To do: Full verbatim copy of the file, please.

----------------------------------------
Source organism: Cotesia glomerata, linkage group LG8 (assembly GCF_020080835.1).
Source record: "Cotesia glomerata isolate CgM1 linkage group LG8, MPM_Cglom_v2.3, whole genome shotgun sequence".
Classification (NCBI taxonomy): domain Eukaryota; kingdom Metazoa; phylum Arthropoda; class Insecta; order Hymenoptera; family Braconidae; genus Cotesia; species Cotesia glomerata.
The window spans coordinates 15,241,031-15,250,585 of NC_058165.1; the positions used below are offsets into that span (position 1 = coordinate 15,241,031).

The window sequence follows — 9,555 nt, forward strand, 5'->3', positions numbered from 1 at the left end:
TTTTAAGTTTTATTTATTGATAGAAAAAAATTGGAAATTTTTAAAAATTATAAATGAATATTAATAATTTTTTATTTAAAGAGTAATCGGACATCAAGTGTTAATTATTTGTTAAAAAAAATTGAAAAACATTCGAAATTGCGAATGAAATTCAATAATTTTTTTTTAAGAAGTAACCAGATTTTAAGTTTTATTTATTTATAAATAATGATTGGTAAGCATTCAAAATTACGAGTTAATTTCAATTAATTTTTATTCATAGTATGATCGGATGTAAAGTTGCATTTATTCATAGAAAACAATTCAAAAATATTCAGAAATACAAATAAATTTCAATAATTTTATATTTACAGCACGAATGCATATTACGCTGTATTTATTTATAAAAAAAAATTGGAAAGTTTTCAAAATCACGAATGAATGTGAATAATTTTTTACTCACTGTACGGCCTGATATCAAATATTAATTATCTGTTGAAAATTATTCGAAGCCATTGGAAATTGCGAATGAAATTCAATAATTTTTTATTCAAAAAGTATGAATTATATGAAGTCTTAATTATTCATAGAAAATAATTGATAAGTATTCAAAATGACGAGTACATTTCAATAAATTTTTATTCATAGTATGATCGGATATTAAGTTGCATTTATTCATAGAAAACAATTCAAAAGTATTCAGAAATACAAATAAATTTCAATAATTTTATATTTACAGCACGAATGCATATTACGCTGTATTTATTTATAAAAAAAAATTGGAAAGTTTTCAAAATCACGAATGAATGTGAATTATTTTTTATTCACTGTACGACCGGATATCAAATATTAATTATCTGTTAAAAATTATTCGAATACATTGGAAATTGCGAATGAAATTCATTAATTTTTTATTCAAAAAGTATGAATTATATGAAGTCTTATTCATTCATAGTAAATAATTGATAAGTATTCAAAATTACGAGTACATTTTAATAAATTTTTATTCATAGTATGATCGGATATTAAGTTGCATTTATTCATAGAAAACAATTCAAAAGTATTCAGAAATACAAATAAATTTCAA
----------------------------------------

Source organism: Cotesia glomerata, linkage group LG8 (assembly GCF_020080835.1).
Source record: "Cotesia glomerata isolate CgM1 linkage group LG8, MPM_Cglom_v2.3, whole genome shotgun sequence".
Classification (NCBI taxonomy): domain Eukaryota; kingdom Metazoa; phylum Arthropoda; class Insecta; order Hymenoptera; family Braconidae; genus Cotesia; species Cotesia glomerata.
The window spans coordinates 15,241,031-15,250,585 of NC_058165.1; the positions used below are offsets into that span (position 1 = coordinate 15,241,031).

The window sequence follows — 9,555 nt, forward strand, 5'->3', positions numbered from 1 at the left end:
TTTTAAGTTTTATTTATTGATAGAAAAAAATTGGAAATTTTTAAAAATTATAAATGAATATTAATAATTTTTTATTTAAAGAGTAATCGGACATCAAGTGTTAATTATTTGTTAAAAAAAATTGAAAAACATTCGAAATTGCGAATGAAATTCAATAATTTTTTTTTAAGAAGTAACCAGATTTTAAGTTTTATTTATTTATAAATAATGATTGGTAAGCATTCAAAATTACGAGTTAATTTCAATTAATTTTTATTCATAGTATGATCGGATGTAAAGTTGCATTTATTCATAGAAAACAATTCAAAAATATTCAGAAATACAAATAAATTTCAATAATTTTATATTTACAGCACGAATGCATATTACGCTGTATTTATTTATAAAAAAAAATTGGAAAGTTTTCAAAATCACGAATGAATGTGAATAATTTTTTACTCACTGTACGGCCTGATATCAAATATTAATTATCTGTTGAAAATTATTCGAAGCCATTGGAAATTGCGAATGAAATTCAATAATTTTTTATTCAAAAAGTATGAATTATATGAAGTCTTAATTATTCATAGAAAATAATTGATAAGTATTCAAAATGACGAGTACATTTCAATAAATTTTTATTCATAGTATGATCGGATATTAAGTTGCATTTATTCATAGAAAACAATTCAAAAGTATTCAGAAATACAAATAAATTTCAATAATTTTATATTTACAGCACGAATGCATATTACGCTGTATTTATTTATAAAAAAAAATTGGAAAGTTTTCAAAATCACGAATGAATGTGAATTATTTTTTATTCACTGTACGACCGGATATCAAATATTAATTATCTGTTAAAAATTATTCGAATACATTGGAAATTGCGAATGAAATTCATTAATTTTTTATTCAAAAAGTATGAATTATATGAAGTCTTATTCATTCATAGTAAATAATTGATAAGTATTCAAAATTACGAGTACATTTTAATAAATTTTTATTCATAGTATGATCGGATATTAAGTTGCATTTATTCATAGAAAACAATTCAAAAGTATTCAGAAATACAAATAAATTTCAA